# Artificial gravity? what's up with that?

(First of all you should know that my grammar and spelling is not the best. Try to understand that it’s difficult to me to expose this questions).

As I watched the two spaceships docking in rhythm with the Blue Danube Waltz in “2001: A Space Oddessey” something occurred to me:

In theory, you can simulate gravity in space by spinning a ship around it’s axis and taking advantage of the centrifugal force created by this motion. But in the movie, there comes a point when two ships are spinning in a syncronized way; in a way that to a passenger on either ship, none seem to be spinning at all. If you remove all other reference points in the universe, how do you know that they are in fact spinning? The passengers still feel the gravety effect (or do they?); does this mean that there is an absolute angular velocity for a body no matter what the reference system is? How do you know which is the correct reference system to take into account to measure this velocity?

Another tricky question about artificial gravity: if I am in a cylindrical spaceship, spinning so that there is “gravity”, what would happen to a baseball that I tried to toss to a person on the ther side of the ship?

One last doubt: If you put one of those airport moving walkways on one of these ships, that just happens to go at the same speed as the spin of the ship, but in the opposite direction, would a space traveler, getting on this walkway trying to get to his gate on time, all of a sudden fly of the walkway? Does the centrifugal effect should be cancelled by the speed of the walkway?

In conclusion: What’s the deal with artificial gravity?

We don’t have it yet. Everything else is just mucking around with centrifugal force.

You know they are spinning because the movement is still holding you to the deck. Beyond that, I dunno. I’m sure they have ways of figuring it out. Of course, reference points are everything.

No idea on the baseball, but walking against the spin wouldn’t throw you off, it would actually kind of serve to make you heavier. however, it would be much faster than going the other direction, because not only are you moving, your destination is moving towards you.

This is just practical thinking, someone with knowledge please save us!

The baseball would travel in a straight line from the moment it left your hand until it hit the wall. To you, spinning around on the inside surface, it would look like a somewhat strange arc, hitting the wall in a place you probably wouldn’t expect. To an outside observer, the ball travelled in a straight line. This neglects the effects of air inside the cylinder. You can demonstrate this on a Roundup ride at a carnival. Just don’t let the attendant catch you getting on the ride with a tennis ball.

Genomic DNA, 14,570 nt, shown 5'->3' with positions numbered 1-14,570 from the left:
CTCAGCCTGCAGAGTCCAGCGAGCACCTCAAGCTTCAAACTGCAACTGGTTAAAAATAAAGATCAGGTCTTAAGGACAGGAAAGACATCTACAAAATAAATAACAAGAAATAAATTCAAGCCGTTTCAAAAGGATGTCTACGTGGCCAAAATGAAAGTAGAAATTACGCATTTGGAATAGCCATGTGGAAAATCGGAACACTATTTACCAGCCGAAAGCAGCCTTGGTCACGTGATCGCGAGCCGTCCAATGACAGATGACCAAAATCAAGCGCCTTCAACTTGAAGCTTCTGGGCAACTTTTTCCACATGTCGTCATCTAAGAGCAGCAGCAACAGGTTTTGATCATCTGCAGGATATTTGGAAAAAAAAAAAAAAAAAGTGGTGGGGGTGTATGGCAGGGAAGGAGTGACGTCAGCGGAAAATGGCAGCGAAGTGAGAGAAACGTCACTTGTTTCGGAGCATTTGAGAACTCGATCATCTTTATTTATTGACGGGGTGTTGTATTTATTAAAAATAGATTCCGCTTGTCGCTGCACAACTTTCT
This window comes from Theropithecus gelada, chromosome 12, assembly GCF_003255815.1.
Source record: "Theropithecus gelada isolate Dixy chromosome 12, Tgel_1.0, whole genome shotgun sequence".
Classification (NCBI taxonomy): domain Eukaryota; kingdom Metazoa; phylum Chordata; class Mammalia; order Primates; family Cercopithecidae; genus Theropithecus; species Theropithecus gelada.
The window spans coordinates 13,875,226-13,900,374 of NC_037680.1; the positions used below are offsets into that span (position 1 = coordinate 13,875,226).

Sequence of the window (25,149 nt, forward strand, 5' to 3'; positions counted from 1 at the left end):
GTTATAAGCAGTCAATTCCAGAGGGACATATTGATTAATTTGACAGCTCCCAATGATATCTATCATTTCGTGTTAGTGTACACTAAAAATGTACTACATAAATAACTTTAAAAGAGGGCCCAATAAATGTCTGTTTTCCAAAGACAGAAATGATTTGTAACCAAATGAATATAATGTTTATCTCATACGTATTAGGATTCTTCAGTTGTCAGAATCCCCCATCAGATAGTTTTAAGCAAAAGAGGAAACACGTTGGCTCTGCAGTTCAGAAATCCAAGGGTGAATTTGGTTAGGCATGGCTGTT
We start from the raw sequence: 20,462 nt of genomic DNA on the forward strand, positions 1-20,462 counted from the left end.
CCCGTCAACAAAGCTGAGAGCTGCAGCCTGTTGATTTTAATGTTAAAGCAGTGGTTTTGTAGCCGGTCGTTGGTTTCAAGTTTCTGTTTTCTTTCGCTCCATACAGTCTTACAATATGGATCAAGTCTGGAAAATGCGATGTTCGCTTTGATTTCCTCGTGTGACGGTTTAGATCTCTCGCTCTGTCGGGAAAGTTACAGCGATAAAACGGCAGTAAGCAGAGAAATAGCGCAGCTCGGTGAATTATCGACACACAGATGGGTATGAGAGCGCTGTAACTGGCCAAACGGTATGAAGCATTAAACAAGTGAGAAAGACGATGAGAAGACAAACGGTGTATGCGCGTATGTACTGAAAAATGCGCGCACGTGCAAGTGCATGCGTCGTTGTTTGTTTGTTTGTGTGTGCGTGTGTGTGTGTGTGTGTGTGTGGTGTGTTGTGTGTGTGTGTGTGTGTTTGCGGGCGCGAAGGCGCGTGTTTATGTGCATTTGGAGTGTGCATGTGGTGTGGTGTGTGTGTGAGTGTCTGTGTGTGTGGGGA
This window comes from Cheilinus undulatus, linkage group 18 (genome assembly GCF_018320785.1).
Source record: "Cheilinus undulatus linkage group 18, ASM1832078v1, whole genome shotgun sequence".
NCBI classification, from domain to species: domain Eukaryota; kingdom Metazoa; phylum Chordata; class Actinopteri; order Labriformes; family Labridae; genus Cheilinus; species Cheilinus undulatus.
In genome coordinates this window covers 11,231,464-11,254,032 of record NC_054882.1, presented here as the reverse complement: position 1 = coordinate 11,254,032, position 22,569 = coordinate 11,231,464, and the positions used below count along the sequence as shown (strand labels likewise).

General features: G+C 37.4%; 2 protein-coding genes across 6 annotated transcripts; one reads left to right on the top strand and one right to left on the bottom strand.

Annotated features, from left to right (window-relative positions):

You can tell when you’re spinning because you are constantly accelerating. This is different than sitting at the bottom of a gravity well, in a non-accelerating field. Things like throwing a ball would let you know that you are moving. There are many other ways but I’ll let a physicist do a better job of explaining.

Whether or not you have a VISIBLE reference is unimportant. Covering your eyes doesnt change the fact that light surrounds you. A person in such a position may have a hard time figuring out why there is “gravity” in his system if he can not show that he is spinning but it would not effect the fact that he is. Really simply throwing a ball in the air will reveal the spin anyway.

if you throw the ball at a right angle to the direction of the spin you will notice a difference in its flight as the ball will lose ground in relation to the ships rotation and will be to one side of the person you are throwing to depending on the direction of the spin. If you throw the ball in the same direction or opposite direction of the spin and cross the spin axis you will definitly see a deflection in the path. at lower heights you would still observe the effect of “precession”. the ball will move in a curve

One last doubt: If you put one of those airport moving walkways on one of these ships, that just happens to go at the same speed as the spin of the ship, but in the opposite direction, would a space traveler, getting on this walkway trying to get to his gate on time, all of a sudden fly of the walkway?

In conclusion: What’s the deal with artificial gravity?

The deal is that it doesn’t exist yet. we can simulate it but we can’t induce it.

Regarding the walkway question, if you were on such a walkway, you would experience no force pushing you downward. In effect, the walkway is a ring that remains stationary (nonrotating), so, if you were standing on it, it would be as though the station weren’t rotating at all. If you were to push off of it over the rotating portion, you’d still feel no gravitation effects, and would move in a straight line. If you adjusted your direction (with little jets or something) so that you collided with the rotating portion of the “ground”, you’d tumble as you hit, like someone being pushed out of a car (unless you and the ground are somehow totally friction-free, in which case I think you’d just bounce back). On hitting the ground, it will shove you in the direction tangent to the spot where you hit the ground. But since the ground curves around the center, this just pushes you back into the ground to be shoved again, and again, etc., until your rotational velocity matches that of the ground. At this point, you’ll experience full “gravity”.

Hope I got that right. Hopefully someone will be along with some equations to settle the matter.

If you are flying through space in a straight line it is impossible to tell whether you really are moving or whether you’re actually staying still and the entire universe is flying toward you.

The same logic does not quite apply to spinning objects; the rotation of an object in space is directly observable because of the centrifugal (or is it centripetal) forces; to imagine that the object were staying still and the entire universe revolving around it* would require that we first explain the above forces and then explain what forces are causing the objects in the universe to move in curved paths around us.